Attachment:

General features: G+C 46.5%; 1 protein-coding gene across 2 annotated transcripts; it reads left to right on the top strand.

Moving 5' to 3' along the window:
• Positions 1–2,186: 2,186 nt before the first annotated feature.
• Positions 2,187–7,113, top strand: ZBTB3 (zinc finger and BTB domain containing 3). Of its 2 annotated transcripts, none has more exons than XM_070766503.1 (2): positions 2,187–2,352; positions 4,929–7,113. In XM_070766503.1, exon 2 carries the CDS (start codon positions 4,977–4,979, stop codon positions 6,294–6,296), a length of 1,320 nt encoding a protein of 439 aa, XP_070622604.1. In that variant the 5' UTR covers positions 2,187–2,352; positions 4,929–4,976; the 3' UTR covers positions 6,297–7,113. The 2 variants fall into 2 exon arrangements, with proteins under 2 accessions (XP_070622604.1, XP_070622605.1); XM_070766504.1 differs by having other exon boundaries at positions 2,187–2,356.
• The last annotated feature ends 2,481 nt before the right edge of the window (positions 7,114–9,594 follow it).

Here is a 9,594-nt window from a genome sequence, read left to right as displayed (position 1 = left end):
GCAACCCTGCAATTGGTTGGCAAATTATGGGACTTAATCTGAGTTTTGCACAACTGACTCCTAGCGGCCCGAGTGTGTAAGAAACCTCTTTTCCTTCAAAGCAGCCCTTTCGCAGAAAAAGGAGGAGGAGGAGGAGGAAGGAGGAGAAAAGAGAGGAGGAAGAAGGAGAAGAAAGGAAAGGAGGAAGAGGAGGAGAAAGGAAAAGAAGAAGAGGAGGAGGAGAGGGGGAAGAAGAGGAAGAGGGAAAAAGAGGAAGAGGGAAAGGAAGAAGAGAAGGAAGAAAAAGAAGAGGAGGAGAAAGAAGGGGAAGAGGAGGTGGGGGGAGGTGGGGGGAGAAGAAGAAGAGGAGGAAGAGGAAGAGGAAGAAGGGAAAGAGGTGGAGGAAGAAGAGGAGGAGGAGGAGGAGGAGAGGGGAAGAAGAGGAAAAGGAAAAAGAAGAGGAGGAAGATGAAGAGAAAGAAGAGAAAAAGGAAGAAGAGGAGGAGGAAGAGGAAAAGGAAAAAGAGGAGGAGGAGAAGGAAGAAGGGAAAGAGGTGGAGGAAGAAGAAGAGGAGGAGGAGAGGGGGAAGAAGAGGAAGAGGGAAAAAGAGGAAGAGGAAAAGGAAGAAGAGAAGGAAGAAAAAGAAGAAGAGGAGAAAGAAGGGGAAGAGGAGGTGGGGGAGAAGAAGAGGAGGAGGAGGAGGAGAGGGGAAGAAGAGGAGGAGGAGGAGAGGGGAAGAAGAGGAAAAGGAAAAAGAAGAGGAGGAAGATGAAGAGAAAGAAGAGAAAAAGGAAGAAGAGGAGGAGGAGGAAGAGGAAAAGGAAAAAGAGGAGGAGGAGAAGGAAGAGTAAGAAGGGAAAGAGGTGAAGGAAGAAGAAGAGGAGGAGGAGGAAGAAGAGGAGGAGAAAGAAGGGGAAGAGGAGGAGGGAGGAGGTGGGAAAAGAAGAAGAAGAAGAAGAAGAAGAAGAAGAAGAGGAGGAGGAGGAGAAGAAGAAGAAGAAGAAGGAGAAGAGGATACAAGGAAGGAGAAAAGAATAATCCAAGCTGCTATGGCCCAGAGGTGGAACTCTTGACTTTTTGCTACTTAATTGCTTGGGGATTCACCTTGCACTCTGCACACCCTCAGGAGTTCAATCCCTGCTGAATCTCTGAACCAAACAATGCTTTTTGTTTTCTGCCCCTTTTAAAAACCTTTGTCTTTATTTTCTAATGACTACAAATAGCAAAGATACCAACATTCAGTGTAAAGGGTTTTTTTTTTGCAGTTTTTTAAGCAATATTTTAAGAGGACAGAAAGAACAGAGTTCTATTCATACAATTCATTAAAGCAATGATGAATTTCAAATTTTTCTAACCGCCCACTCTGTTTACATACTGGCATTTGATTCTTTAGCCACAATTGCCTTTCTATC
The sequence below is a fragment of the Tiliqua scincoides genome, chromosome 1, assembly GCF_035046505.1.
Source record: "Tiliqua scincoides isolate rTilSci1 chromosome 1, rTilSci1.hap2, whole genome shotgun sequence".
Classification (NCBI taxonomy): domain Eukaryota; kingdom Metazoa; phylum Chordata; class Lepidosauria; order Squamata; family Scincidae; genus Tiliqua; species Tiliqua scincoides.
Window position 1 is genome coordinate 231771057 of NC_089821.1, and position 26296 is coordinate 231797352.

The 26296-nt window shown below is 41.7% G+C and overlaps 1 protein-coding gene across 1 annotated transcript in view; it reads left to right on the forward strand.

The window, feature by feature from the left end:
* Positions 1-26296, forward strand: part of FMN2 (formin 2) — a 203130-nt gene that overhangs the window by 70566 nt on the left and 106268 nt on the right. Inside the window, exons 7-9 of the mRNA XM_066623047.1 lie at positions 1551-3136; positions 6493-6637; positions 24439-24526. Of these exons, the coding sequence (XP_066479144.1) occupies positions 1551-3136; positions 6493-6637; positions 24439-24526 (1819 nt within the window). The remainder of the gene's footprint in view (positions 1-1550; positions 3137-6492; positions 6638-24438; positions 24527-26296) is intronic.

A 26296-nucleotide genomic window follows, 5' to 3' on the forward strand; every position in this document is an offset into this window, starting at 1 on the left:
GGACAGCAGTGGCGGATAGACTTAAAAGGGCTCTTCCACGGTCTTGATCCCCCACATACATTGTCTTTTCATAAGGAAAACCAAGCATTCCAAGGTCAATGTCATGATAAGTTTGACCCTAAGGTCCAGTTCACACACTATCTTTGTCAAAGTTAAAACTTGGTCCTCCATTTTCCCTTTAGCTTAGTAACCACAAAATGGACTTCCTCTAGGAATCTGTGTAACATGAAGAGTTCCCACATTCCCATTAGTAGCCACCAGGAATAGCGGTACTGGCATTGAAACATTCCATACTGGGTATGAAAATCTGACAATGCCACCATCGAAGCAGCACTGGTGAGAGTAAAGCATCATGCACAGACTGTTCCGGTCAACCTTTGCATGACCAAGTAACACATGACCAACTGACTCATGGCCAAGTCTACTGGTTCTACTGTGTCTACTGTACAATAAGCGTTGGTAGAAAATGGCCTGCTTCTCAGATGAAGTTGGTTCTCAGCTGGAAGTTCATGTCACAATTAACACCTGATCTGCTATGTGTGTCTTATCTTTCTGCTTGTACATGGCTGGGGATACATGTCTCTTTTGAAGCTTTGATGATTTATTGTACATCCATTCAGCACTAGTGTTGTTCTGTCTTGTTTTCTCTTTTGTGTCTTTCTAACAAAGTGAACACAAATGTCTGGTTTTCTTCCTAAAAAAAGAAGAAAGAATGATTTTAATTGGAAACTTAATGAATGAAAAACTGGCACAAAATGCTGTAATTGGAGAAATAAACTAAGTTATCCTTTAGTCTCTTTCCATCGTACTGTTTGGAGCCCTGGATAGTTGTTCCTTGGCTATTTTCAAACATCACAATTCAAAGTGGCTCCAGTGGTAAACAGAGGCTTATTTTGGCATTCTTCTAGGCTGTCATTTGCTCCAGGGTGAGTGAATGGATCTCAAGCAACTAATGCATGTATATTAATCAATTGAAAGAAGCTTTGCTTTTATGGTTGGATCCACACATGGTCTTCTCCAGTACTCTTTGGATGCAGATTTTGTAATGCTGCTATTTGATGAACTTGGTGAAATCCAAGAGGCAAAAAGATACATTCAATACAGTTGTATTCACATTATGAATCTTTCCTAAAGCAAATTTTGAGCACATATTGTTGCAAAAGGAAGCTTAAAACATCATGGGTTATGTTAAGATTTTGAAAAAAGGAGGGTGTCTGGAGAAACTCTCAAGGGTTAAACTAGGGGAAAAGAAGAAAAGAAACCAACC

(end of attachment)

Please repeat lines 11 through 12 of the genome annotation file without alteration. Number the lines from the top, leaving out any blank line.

Window position 1 is genome coordinate 231771057 of NC_089821.1, and position 26296 is coordinate 231797352.

The 26296-nt window shown below is 41.7% G+C and overlaps 1 protein-coding gene across 1 annotated transcript in view; it reads left to right on the forward strand.